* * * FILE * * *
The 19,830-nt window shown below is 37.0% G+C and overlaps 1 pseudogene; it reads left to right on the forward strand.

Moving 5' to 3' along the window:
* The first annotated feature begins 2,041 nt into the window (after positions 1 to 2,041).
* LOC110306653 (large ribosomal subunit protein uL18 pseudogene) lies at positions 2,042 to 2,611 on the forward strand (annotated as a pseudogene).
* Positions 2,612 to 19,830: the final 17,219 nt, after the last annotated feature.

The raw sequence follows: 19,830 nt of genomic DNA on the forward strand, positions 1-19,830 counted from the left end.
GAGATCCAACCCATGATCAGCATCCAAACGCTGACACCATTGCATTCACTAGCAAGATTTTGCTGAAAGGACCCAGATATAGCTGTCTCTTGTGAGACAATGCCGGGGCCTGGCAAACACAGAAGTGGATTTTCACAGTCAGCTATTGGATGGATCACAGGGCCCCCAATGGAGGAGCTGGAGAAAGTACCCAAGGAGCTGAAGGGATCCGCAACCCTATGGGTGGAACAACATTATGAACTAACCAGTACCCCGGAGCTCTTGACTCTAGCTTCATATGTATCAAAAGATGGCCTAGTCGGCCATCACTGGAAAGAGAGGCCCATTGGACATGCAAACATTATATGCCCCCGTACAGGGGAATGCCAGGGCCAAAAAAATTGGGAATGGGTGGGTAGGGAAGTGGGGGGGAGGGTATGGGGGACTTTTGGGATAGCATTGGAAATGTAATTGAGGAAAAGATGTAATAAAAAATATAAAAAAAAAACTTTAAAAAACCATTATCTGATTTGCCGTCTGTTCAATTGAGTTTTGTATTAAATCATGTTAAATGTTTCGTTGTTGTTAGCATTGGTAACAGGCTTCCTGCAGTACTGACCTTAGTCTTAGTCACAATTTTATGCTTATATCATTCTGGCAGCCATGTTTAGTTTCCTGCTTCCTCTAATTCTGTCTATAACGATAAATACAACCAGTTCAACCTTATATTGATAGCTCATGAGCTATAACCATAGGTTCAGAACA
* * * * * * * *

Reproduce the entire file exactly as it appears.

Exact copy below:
The 19,830-nt window shown below is 37.0% G+C and overlaps 1 pseudogene; it reads left to right on the forward strand.

Moving 5' to 3' along the window:
* The first annotated feature begins 2,041 nt into the window (after positions 1 to 2,041).
* LOC110306653 (large ribosomal subunit protein uL18 pseudogene) lies at positions 2,042 to 2,611 on the forward strand (annotated as a pseudogene).
* Positions 2,612 to 19,830: the final 17,219 nt, after the last annotated feature.

The raw sequence follows: 19,830 nt of genomic DNA on the forward strand, positions 1-19,830 counted from the left end.
GAGATCCAACCCATGATCAGCATCCAAACGCTGACACCATTGCATTCACTAGCAAGATTTTGCTGAAAGGACCCAGATATAGCTGTCTCTTGTGAGACAATGCCGGGGCCTGGCAAACACAGAAGTGGATTTTCACAGTCAGCTATTGGATGGATCACAGGGCCCCCAATGGAGGAGCTGGAGAAAGTACCCAAGGAGCTGAAGGGATCCGCAACCCTATGGGTGGAACAACATTATGAACTAACCAGTACCCCGGAGCTCTTGACTCTAGCTTCATATGTATCAAAAGATGGCCTAGTCGGCCATCACTGGAAAGAGAGGCCCATTGGACATGCAAACATTATATGCCCCCGTACAGGGGAATGCCAGGGCCAAAAAAATTGGGAATGGGTGGGTAGGGAAGTGGGGGGGAGGGTATGGGGGACTTTTGGGATAGCATTGGAAATGTAATTGAGGAAAAGATGTAATAAAAAATATAAAAAAAAAACTTTAAAAAACCATTATCTGATTTGCCGTCTGTTCAATTGAGTTTTGTATTAAATCATGTTAAATGTTTCGTTGTTGTTAGCATTGGTAACAGGCTTCCTGCAGTACTGACCTTAGTCTTAGTCACAATTTTATGCTTATATCATTCTGGCAGCCATGTTTAGTTTCCTGCTTCCTCTAATTCTGTCTATAACGATAAATACAACCAGTTCAACCTTATATTGATAGCTCATGAGCTATAACCATAGGTTCAGAACA